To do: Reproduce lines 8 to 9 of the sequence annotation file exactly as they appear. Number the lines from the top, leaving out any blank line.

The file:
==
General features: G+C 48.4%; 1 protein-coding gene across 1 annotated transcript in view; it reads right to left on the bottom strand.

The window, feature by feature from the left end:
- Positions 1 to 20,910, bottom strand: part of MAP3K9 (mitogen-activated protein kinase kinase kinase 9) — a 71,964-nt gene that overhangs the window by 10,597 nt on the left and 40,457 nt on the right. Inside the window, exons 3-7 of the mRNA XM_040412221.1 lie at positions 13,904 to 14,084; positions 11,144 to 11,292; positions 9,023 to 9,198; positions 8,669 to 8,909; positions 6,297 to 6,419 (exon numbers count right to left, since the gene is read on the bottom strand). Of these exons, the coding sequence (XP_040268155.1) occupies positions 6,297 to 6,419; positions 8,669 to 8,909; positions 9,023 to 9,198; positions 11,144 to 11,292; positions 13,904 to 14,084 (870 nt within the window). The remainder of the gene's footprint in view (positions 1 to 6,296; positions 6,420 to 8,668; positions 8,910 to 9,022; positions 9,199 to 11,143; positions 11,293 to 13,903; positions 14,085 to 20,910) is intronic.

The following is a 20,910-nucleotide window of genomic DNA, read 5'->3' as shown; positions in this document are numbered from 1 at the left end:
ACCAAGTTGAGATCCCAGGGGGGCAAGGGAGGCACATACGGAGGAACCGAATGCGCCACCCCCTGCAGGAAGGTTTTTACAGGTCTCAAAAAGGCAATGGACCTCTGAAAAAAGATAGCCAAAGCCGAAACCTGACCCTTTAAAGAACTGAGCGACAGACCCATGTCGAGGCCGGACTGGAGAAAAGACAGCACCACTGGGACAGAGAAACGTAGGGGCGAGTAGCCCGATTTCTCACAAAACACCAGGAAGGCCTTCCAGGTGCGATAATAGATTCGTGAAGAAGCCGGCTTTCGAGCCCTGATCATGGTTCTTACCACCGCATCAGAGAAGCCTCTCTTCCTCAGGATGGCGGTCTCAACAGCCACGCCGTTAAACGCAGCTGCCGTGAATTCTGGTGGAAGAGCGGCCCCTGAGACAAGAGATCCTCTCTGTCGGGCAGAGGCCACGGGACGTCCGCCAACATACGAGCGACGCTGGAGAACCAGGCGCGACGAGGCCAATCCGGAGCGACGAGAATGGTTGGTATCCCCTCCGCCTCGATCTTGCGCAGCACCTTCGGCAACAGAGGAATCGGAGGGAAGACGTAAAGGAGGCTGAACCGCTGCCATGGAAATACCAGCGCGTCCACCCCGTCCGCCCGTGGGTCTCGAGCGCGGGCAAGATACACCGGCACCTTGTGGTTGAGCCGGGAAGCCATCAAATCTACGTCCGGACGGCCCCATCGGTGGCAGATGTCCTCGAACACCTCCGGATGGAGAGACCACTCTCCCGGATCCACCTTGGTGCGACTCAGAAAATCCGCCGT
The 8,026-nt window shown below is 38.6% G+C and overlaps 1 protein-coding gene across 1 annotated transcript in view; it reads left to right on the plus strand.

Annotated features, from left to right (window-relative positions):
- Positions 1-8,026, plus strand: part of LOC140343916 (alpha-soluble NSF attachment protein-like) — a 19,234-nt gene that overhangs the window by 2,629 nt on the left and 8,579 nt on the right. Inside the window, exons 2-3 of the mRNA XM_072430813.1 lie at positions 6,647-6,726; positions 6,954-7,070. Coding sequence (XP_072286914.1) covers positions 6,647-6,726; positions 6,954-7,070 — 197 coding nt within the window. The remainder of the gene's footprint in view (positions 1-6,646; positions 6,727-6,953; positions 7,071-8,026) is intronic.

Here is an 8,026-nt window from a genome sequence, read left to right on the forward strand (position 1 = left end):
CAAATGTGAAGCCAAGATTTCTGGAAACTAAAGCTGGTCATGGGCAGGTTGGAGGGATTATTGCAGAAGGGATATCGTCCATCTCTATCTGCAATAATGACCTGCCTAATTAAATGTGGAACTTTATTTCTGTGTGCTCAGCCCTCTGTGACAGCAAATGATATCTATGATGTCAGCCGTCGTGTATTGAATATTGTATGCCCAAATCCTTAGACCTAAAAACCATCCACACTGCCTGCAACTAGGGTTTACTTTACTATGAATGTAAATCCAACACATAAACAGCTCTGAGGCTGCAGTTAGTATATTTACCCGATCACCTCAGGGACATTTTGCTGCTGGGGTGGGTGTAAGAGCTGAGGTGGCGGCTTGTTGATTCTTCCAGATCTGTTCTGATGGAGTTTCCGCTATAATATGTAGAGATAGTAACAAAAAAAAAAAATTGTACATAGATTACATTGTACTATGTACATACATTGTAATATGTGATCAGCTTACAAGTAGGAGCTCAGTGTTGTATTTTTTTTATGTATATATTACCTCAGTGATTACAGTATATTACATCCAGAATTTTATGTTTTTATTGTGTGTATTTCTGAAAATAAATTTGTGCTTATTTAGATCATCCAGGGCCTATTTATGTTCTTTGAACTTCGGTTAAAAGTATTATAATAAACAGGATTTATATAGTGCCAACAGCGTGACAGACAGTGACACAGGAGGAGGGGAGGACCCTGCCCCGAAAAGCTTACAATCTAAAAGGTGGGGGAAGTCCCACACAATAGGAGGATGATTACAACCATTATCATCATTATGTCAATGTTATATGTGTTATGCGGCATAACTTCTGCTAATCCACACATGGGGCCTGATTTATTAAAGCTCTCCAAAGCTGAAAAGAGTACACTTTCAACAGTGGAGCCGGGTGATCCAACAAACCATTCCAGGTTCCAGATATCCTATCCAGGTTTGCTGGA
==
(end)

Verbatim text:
- Positions 1-8,026, plus strand: part of LOC140343916 (alpha-soluble NSF attachment protein-like) — a 19,234-nt gene that overhangs the window by 2,629 nt on the left and 8,579 nt on the right. Inside the window, exons 2-3 of the mRNA XM_072430813.1 lie at positions 6,647-6,726; positions 6,954-7,070. Coding sequence (XP_072286914.1) covers positions 6,647-6,726; positions 6,954-7,070 — 197 coding nt within the window. The remainder of the gene's footprint in view (positions 1-6,646; positions 6,727-6,953; positions 7,071-8,026) is intronic.

Here is an 8,026-nt window from a genome sequence, read left to right on the forward strand (position 1 = left end):